of the Committee of Ministers
Supervision of the execution of judgments and decisions of the European Court of Human Rights
The Committee of Ministers’ annual report presents the status of execution of the main judgments of the European Court of Human Rights by the member States of the Council of Europe. It also provides statistics and information on new cases, cases pending or closed during the year.
This Annual Report contains an overview of major advances and challenges recorded in the execution of the European Court’s judgments and decisions in 2022. It also provides, for the first time, a country-by-country statistical overview, along with information on new, pending and closed cases, and payment of just satisfaction by respondent States.
In 2022, a year marked by the full-fledged aggression of the Russian Federation against Ukraine and the former’s exclusion from the Council of Europe, the Committee of Ministers ended the supervision of the execution of 880 cases (including 200 leading cases requiring specific and often wide-ranging measures by States to prevent similar violations), following the adoption by respondent States of individual and/or general measures, including in some cases constitutional and statutory reforms. There was also a new record number of communications from civil society organisations and national human rights institutions.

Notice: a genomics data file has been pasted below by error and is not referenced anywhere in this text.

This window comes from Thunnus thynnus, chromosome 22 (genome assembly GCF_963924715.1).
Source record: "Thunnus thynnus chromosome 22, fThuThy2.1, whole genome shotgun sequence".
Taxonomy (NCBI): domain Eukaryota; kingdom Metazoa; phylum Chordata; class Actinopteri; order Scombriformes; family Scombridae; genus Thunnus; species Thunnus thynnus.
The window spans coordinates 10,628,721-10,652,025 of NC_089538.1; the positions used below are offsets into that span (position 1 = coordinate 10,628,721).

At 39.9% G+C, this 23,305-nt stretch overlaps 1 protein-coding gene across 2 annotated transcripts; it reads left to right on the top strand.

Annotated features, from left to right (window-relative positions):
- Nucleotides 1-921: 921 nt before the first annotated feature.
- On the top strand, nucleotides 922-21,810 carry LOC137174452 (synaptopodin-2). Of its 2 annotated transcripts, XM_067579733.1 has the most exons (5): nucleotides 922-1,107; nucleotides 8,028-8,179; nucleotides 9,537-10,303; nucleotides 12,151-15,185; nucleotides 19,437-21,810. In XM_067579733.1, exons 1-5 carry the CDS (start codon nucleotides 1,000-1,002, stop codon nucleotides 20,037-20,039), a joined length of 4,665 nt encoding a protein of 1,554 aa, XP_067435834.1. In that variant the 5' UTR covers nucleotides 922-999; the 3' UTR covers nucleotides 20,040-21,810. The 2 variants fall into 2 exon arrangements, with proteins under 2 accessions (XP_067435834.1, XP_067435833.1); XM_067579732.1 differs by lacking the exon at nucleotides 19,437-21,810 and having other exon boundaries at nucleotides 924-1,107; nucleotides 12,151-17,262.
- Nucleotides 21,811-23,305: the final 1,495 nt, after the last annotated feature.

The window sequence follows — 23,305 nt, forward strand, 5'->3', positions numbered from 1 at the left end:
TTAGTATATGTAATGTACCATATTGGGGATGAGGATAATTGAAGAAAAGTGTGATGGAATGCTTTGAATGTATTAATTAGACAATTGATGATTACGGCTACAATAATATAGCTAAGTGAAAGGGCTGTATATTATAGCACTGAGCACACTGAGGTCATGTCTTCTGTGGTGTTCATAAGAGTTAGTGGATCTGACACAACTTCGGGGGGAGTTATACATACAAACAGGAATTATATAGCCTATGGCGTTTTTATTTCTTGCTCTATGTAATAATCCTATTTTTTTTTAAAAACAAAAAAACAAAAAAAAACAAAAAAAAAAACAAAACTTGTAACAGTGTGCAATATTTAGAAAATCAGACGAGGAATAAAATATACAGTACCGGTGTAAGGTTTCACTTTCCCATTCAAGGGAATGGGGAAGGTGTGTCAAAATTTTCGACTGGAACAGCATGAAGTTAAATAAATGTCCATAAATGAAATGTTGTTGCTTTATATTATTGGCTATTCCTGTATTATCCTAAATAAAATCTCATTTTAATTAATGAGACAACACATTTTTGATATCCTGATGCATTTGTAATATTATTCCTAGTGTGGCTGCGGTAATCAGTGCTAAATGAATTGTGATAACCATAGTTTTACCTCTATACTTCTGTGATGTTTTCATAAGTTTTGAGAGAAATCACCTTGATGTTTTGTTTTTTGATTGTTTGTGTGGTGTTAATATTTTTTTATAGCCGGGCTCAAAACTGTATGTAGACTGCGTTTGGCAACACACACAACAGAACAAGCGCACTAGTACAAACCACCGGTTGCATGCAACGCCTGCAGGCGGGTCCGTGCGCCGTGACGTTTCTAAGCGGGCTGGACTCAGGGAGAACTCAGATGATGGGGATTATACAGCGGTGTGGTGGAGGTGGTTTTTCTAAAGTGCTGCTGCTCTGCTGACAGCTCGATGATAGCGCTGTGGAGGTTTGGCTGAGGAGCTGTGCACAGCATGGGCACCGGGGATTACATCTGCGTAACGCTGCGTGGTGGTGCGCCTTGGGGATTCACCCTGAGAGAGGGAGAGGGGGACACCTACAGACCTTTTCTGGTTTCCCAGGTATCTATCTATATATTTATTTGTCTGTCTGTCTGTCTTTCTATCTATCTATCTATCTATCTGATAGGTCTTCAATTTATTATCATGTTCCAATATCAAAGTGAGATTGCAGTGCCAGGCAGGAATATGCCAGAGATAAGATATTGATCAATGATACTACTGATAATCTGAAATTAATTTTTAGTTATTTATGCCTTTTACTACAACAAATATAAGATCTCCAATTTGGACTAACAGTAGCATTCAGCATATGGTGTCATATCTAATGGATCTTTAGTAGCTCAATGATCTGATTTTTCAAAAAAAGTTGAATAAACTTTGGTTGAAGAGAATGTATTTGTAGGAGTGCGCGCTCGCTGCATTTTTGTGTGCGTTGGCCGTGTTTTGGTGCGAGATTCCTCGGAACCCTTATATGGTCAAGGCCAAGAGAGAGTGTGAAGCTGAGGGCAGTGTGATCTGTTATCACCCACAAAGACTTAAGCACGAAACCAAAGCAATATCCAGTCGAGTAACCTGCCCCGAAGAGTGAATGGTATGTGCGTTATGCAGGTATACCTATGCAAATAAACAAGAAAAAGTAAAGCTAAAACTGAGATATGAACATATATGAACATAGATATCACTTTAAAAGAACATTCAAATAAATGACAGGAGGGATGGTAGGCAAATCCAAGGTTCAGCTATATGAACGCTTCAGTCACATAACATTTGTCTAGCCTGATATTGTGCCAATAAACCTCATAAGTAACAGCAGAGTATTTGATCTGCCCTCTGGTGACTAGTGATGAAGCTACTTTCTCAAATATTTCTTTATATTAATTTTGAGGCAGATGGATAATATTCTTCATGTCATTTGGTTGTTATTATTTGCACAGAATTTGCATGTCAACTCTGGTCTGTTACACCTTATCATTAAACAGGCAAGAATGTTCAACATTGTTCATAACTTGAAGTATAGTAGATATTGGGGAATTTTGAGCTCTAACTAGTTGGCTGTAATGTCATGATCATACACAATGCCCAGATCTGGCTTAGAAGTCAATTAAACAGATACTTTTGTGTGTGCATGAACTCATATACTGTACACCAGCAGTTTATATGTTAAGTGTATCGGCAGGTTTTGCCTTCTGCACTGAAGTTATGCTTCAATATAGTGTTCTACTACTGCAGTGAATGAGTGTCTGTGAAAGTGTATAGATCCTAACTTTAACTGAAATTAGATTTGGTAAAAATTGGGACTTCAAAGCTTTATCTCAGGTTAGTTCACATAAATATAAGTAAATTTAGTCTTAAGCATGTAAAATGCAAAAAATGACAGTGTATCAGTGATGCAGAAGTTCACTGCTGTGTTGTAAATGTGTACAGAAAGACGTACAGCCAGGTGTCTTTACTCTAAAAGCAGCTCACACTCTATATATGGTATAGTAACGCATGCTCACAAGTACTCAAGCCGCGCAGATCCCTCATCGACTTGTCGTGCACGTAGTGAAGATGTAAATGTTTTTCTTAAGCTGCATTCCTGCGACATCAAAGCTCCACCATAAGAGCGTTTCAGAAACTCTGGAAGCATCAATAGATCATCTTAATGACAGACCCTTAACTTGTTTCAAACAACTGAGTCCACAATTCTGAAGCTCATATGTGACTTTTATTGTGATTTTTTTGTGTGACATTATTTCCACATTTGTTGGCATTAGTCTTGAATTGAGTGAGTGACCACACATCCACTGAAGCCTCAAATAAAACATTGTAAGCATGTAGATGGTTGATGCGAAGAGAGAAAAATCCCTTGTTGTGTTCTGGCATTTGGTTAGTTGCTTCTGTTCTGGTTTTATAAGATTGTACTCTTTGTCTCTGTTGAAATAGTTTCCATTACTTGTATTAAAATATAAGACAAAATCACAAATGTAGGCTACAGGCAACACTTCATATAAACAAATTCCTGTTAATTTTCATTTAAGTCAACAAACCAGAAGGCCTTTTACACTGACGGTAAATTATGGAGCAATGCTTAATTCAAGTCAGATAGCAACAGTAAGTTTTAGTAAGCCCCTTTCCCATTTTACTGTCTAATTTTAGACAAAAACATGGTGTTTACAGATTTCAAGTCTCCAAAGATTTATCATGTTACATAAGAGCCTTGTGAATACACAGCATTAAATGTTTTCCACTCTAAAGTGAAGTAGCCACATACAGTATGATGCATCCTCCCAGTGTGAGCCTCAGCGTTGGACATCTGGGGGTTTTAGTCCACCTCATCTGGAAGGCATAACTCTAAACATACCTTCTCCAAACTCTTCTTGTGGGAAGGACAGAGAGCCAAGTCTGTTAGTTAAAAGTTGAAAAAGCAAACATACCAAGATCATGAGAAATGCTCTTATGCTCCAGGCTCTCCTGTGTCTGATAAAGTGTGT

Nonetheless, the number of new judgments transmitted to the Committee by the Court continued to increase significantly. Also, the complexity and sensitivity of the issues examined by the Committee continue to increase, notably in the context of inter-state cases, Article 18 cases, infringement proceedings, and various systemic, structural or complex problems that member States continue to face. This situation is compounded by the persistent problem in a number of States of insufficient capacity to take measures for the prompt, full and effective execution of the European Court’s judgments.
The report recalls that a more proactive attitude is required from member States involving in particular the development of parliamentary, executive and judicial capacity to respond to the Court’s case-law, including stronger and better resourced national coordination structures able to prevent and remedy violations of the Convention.